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Neuroscientist Daniel Levitin Explains Why Multitasking Is a Harmful Addiction

Screen Shot 2014-09-24 at 12.20.08 PM.pngA scientist/musician/author/record producer is how Daniel Levitin thinks of himself. But more formally, he is also the James McGill Professor of Psychology and Behavioural Neuroscience at McGill University in Montreal, where he runs the Laboratory for Music Cognition, Perception and Expertise. After writing Your Brain on Music and The World in Six Songs, his new book, The Organized Mind: Thinking Strange in the Age of Information Overload, continues his efforts to translate neuroscience to a general audience, this time with practical advice on how to manage your time, emails, sleep, multitasking, all the evils of modern life brought on by TMI. Here, we talk to Levitin about his research including why we can't stop multitasking and whether music helps you study.

Let's talk about your research that says the brain wasn't designed to absorb as much information as we're absorbing today.

By some estimates, scientists have generated as much information in the last 25 years as in all of human history before that. Information overload is real. I think we have to impose a little bit of filtering on our own lives so that we don't get distracted by things that we don't want to be.

I'm interested in what you call offloading where you can manage all this information by not having to remember everything, by writing it down on index cards instead. I've been doing that and i think it really works. It frees me up but now I have this strange state of mind where I'm thinking, "Why aren't I worried about anything?"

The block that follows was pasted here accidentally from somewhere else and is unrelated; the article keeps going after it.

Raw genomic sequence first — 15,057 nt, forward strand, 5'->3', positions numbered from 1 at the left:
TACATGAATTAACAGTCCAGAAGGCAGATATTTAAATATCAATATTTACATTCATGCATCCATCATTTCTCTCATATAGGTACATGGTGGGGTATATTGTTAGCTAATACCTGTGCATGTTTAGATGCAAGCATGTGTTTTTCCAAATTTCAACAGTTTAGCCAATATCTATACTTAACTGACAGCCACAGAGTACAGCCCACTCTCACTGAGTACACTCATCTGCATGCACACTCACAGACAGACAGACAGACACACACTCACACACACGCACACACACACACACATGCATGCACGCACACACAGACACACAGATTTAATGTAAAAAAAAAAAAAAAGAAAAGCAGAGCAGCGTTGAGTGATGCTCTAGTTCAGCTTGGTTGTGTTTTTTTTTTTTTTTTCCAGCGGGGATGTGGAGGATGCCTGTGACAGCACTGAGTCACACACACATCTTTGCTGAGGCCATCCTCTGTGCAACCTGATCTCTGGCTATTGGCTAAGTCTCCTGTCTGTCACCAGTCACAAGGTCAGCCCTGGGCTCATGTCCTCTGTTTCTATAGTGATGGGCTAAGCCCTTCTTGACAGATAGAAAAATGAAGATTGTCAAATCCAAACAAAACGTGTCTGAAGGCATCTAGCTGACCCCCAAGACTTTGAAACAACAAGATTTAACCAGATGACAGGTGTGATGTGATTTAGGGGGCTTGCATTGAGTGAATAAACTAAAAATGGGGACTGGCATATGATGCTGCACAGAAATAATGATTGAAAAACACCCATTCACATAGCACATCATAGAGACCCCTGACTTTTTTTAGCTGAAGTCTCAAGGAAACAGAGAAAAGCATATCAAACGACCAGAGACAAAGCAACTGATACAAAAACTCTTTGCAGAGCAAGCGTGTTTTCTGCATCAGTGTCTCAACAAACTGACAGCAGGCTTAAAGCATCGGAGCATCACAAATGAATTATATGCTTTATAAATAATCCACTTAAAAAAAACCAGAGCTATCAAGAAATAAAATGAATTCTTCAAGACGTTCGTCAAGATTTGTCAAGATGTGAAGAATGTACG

You raise an interesting point in that you find yourself in this disoriented state where you're not worried about things and that feels unnatural or you find you have time on your hands and that feels unnatural. There's this addictive quality to the over-caffeinated, multi-tasking mode that many of us find ourselves in these days. There was a study that came out too late for me to put into the book that's relevant to this -- people came into a laboratory and they were given the choice to either just be alone with their own thoughts for a few minutes or receive a mild electric shock.

And everybody wanted the shock.

Yes, exactly.


Men more than women, but not just twenty year-olds. People all the way up to 70 were in the study. People chose the shock because the idea of being alone with their own thoughts was very uncomfortable. I hate to sound like an old fogey but I think that life is more rewarding and more enriching and pleasurable when you actually have time to contemplate a bit. Walking promotes daydreaming. It allows you to hit a neuro reset button in the brain.

Do you find resistance to your ideas about multi-tasking because that's become so prevalent and actually something that people brag about. They feel, "I'm a multi-tasker, I can do everything!"

I think they are habits that are hard to break because there's a neuro-rewards system. This multi-tasking and all this task switching depletes glucose in the brain, which causes us to get cloudy-headed and tired. We feel depleted because we've literally depleted these chemicals. Each time we task switch to get some new piece of information, like a new email or a new text message, our newness detector starts firing and that's where the dopamine comes in. The dopamine rewards circuit is what's responsible for people getting addicted to cocaine and heroine. So, the idea is people are going to be resistant because it feels like they are multitasking, and it feels good. But multi-tasking doesn't work -- people get less done. They think they are getting more done but their judgment is off. Not only do they get less done but their work is less creative.